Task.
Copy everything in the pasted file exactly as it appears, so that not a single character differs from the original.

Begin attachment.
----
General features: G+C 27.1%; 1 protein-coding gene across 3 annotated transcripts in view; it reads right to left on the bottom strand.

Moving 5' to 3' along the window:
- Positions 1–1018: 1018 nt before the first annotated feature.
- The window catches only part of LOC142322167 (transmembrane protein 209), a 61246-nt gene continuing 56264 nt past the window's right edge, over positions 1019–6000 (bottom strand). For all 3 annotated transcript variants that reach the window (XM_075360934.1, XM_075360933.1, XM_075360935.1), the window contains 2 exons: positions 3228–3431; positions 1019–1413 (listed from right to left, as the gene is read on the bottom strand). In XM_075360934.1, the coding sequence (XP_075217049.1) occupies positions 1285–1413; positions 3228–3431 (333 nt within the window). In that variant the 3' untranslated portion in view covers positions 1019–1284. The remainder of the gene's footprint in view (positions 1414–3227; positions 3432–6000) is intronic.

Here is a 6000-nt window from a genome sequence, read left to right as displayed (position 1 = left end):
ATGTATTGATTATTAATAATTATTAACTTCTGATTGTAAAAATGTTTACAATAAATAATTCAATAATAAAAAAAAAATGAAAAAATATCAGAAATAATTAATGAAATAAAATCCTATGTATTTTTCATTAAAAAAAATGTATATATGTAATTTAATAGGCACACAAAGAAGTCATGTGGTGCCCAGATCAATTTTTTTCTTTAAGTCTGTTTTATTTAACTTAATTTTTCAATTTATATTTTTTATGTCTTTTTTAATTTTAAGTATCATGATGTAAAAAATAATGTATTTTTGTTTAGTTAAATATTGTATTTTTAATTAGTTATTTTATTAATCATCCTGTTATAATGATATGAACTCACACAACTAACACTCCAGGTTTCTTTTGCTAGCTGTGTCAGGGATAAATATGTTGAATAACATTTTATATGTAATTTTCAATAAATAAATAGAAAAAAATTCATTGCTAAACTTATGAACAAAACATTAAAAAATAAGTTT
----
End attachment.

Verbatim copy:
General features: G+C 27.1%; 1 protein-coding gene across 3 annotated transcripts in view; it reads right to left on the bottom strand.

Moving 5' to 3' along the window:
- Positions 1–1018: 1018 nt before the first annotated feature.
- The window catches only part of LOC142322167 (transmembrane protein 209), a 61246-nt gene continuing 56264 nt past the window's right edge, over positions 1019–6000 (bottom strand). For all 3 annotated transcript variants that reach the window (XM_075360934.1, XM_075360933.1, XM_075360935.1), the window contains 2 exons: positions 3228–3431; positions 1019–1413 (listed from right to left, as the gene is read on the bottom strand). In XM_075360934.1, the coding sequence (XP_075217049.1) occupies positions 1285–1413; positions 3228–3431 (333 nt within the window). In that variant the 3' untranslated portion in view covers positions 1019–1284. The remainder of the gene's footprint in view (positions 1414–3227; positions 3432–6000) is intronic.

Here is a 6000-nt window from a genome sequence, read left to right as displayed (position 1 = left end):
ATGTATTGATTATTAATAATTATTAACTTCTGATTGTAAAAATGTTTACAATAAATAATTCAATAATAAAAAAAAAATGAAAAAATATCAGAAATAATTAATGAAATAAAATCCTATGTATTTTTCATTAAAAAAAATGTATATATGTAATTTAATAGGCACACAAAGAAGTCATGTGGTGCCCAGATCAATTTTTTTCTTTAAGTCTGTTTTATTTAACTTAATTTTTCAATTTATATTTTTTATGTCTTTTTTAATTTTAAGTATCATGATGTAAAAAATAATGTATTTTTGTTTAGTTAAATATTGTATTTTTAATTAGTTATTTTATTAATCATCCTGTTATAATGATATGAACTCACACAACTAACACTCCAGGTTTCTTTTGCTAGCTGTGTCAGGGATAAATATGTTGAATAACATTTTATATGTAATTTTCAATAAATAAATAGAAAAAAATTCATTGCTAAACTTATGAACAAAACATTAAAAAATAAGTTT